Now, one might think that all these contradictory opinions would cloud the issue for me and make what will ultimately be my choice that much harder. But the fact is, the feedback is valuable if for no other reason than because I react to these arguments in a visceral way. And my responses give me a sense of where I’m leaning, what direction I think I might want to go.

I haven’t come to a decision yet (so feel free to weigh in on the discussion). Right now I’m thinking strongly about Pale Blade (without the “The”) and Lost Blade. But that could change. It’s possible that something will come to me that I haven’t even considered yet. So stay tuned. And again, thanks for the input.

Sewanee Book Signing Next Friday!

It’s late on a Friday, not the best time to be making public service announcements. But I am very excited to say that I will be signing books in my home town of Sewanee, Tennessee, a week from today.

Friday, January 30, from noon to 2:00 I’ll be in the University bookstore signing copies of Spell Blind, the first book in the Case Files of Justis Fearsson, as well as copies of all the Thieftaker books. So, Sewanee, hope to see you there!

Plotting Versus Pantsing, at Magical Words

Today’s installment in the continuing, unofficial Winter 2014-15 Spell Blind Blog Tour (which is way too much of a mouthful) can be found at the Magical Words blog site. The post is about plotting and pantsing — the age-old tension between wanting to outline our stories before we write them so as to keep our narratives clear and coherent, and wanting to let our narratives flow “organically” in the moment of creation. You can find the post here. I hope you enjoy it.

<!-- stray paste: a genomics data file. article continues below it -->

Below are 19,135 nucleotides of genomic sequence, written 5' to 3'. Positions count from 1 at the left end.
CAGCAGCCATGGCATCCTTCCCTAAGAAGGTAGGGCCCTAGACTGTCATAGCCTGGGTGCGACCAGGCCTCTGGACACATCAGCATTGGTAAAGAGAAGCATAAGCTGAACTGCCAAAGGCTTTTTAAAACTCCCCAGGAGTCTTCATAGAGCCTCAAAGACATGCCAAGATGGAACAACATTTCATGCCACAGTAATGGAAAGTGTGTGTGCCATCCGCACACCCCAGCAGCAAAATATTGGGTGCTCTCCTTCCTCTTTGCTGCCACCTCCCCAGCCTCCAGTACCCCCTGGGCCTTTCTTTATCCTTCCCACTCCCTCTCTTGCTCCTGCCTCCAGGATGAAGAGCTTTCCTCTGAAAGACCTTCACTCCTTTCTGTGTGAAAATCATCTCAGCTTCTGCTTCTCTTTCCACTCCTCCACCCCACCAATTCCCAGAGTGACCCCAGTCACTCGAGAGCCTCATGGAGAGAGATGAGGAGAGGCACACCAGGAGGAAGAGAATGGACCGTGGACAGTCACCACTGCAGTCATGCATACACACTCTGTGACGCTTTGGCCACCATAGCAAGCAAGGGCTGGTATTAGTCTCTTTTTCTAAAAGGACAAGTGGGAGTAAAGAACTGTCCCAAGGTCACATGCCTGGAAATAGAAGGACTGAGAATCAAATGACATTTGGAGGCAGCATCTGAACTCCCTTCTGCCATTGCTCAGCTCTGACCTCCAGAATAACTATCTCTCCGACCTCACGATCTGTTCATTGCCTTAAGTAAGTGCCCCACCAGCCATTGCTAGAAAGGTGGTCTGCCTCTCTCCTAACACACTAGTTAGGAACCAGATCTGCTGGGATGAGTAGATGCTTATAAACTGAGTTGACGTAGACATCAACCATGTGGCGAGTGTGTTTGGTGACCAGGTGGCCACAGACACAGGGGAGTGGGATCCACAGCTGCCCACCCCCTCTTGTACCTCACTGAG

Moving on From MarsCon

I’m exhausted after a great weekend at MarsCon. Tomorrow I leave Williamsburg to do a few stock signings in North Carolina and then two bookstore events later in the week: a signing at the Books-A-Million in Gastonia, North Carolina on Tuesday (4-6) and then a signing at the BooKnack in Rock Hill, South Carolina with Faith Hunter on Wednesday (5:30-8:00). I’ll be signing copies of Spell Blind, the first book in my new series from Baen, The Case Files of Justis Fearsson, and also copies of my Thieftaker books (Thieftaker, Thieves’ Quarry, and A Plunder of Souls) which I write as D.B. Jackson.  Hope to see many of you along the way.

From the Road . . .

I have arrived in Williamsburg, Virginia for MarsCon 25, which begins tomorrow. I was literary Guest of Honor at MarsCon back in 2013, or maybe it was 2012. Whichever it was, I had a great time here, and when the folks who run the convention decided to invite back some of their former GoHs for this silver anniversary con, I was delighted to accept. Some of my favorite people will be here this weekend, and I’m looking forward to catching up with them, as well as meeting some new folks.

I spent the day driving from Richmond to the Virginia Beach-Hampton Roads-Newport News-Norfolk area, where I stopped in at several bookstores to sign stock. This after a wonderful signing last night with Bishop O’Connell at the fabulous Fountain Bookstore in downtown Richmond. The stock signings I did today went well — every store I visited had multiple copies of Spell Blind as well as copies of my Thieftaker books. And all the staff workers I met were friendly and professional.

The drive east from Richmond was beautiful. This entire area was hit by an ice storm yesterday, and this morning, with the sun struggling to break through a blanket of high clouds, the trees lining the highway were still glazed, so that their branches seemed to glow in the silver light. Gorgeous. Later, nearer to the ocean, I saw a Bald Eagle circling over the road, and then a Peregrine Falcon diving for pigeons just outside of Norfolk.

A good day, and, I’m sure, the prelude to a great weekend.

A New Interview is Up!

My friend Joshua Palmatier (aka Benjamin Tate) has interviewed me about the release of Spell Blind, the first book in the Case Files of Justis Fearsson. We talk about pseudonyms, urban fantasy, and character development, and, of course, we do so with panache. So check it out. You can find the interview here.